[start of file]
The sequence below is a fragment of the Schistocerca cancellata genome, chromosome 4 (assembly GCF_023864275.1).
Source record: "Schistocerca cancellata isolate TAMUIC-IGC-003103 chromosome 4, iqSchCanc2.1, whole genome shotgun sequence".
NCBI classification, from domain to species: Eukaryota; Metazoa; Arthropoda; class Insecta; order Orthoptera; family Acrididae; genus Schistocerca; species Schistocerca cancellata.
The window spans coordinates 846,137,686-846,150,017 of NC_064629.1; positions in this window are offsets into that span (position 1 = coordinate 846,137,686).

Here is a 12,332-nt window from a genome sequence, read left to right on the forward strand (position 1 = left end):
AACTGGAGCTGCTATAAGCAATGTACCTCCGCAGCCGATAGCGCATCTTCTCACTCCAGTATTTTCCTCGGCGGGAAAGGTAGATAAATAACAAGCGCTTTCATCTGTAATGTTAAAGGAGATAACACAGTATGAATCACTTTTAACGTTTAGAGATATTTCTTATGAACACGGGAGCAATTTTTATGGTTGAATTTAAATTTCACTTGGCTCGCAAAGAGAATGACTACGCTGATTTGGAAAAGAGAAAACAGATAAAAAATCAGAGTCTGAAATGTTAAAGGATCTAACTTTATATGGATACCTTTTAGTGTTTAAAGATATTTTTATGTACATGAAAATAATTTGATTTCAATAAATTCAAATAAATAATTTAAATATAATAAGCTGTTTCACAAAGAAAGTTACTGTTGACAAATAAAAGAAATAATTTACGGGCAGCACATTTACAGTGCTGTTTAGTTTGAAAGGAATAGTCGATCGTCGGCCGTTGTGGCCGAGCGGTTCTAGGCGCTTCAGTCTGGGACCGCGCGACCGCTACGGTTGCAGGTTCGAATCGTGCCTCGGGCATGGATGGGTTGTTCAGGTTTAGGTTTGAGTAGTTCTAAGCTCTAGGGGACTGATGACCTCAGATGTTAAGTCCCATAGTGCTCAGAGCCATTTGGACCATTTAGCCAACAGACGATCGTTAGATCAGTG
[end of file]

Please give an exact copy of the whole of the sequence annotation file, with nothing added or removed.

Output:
The sequence below is a fragment of the Schistocerca cancellata genome, chromosome 4 (assembly GCF_023864275.1).
Source record: "Schistocerca cancellata isolate TAMUIC-IGC-003103 chromosome 4, iqSchCanc2.1, whole genome shotgun sequence".
NCBI classification, from domain to species: Eukaryota; Metazoa; Arthropoda; class Insecta; order Orthoptera; family Acrididae; genus Schistocerca; species Schistocerca cancellata.
The window spans coordinates 846,137,686-846,150,017 of NC_064629.1; positions in this window are offsets into that span (position 1 = coordinate 846,137,686).

Here is a 12,332-nt window from a genome sequence, read left to right on the forward strand (position 1 = left end):
AACTGGAGCTGCTATAAGCAATGTACCTCCGCAGCCGATAGCGCATCTTCTCACTCCAGTATTTTCCTCGGCGGGAAAGGTAGATAAATAACAAGCGCTTTCATCTGTAATGTTAAAGGAGATAACACAGTATGAATCACTTTTAACGTTTAGAGATATTTCTTATGAACACGGGAGCAATTTTTATGGTTGAATTTAAATTTCACTTGGCTCGCAAAGAGAATGACTACGCTGATTTGGAAAAGAGAAAACAGATAAAAAATCAGAGTCTGAAATGTTAAAGGATCTAACTTTATATGGATACCTTTTAGTGTTTAAAGATATTTTTATGTACATGAAAATAATTTGATTTCAATAAATTCAAATAAATAATTTAAATATAATAAGCTGTTTCACAAAGAAAGTTACTGTTGACAAATAAAAGAAATAATTTACGGGCAGCACATTTACAGTGCTGTTTAGTTTGAAAGGAATAGTCGATCGTCGGCCGTTGTGGCCGAGCGGTTCTAGGCGCTTCAGTCTGGGACCGCGCGACCGCTACGGTTGCAGGTTCGAATCGTGCCTCGGGCATGGATGGGTTGTTCAGGTTTAGGTTTGAGTAGTTCTAAGCTCTAGGGGACTGATGACCTCAGATGTTAAGTCCCATAGTGCTCAGAGCCATTTGGACCATTTAGCCAACAGACGATCGTTAGATCAGTG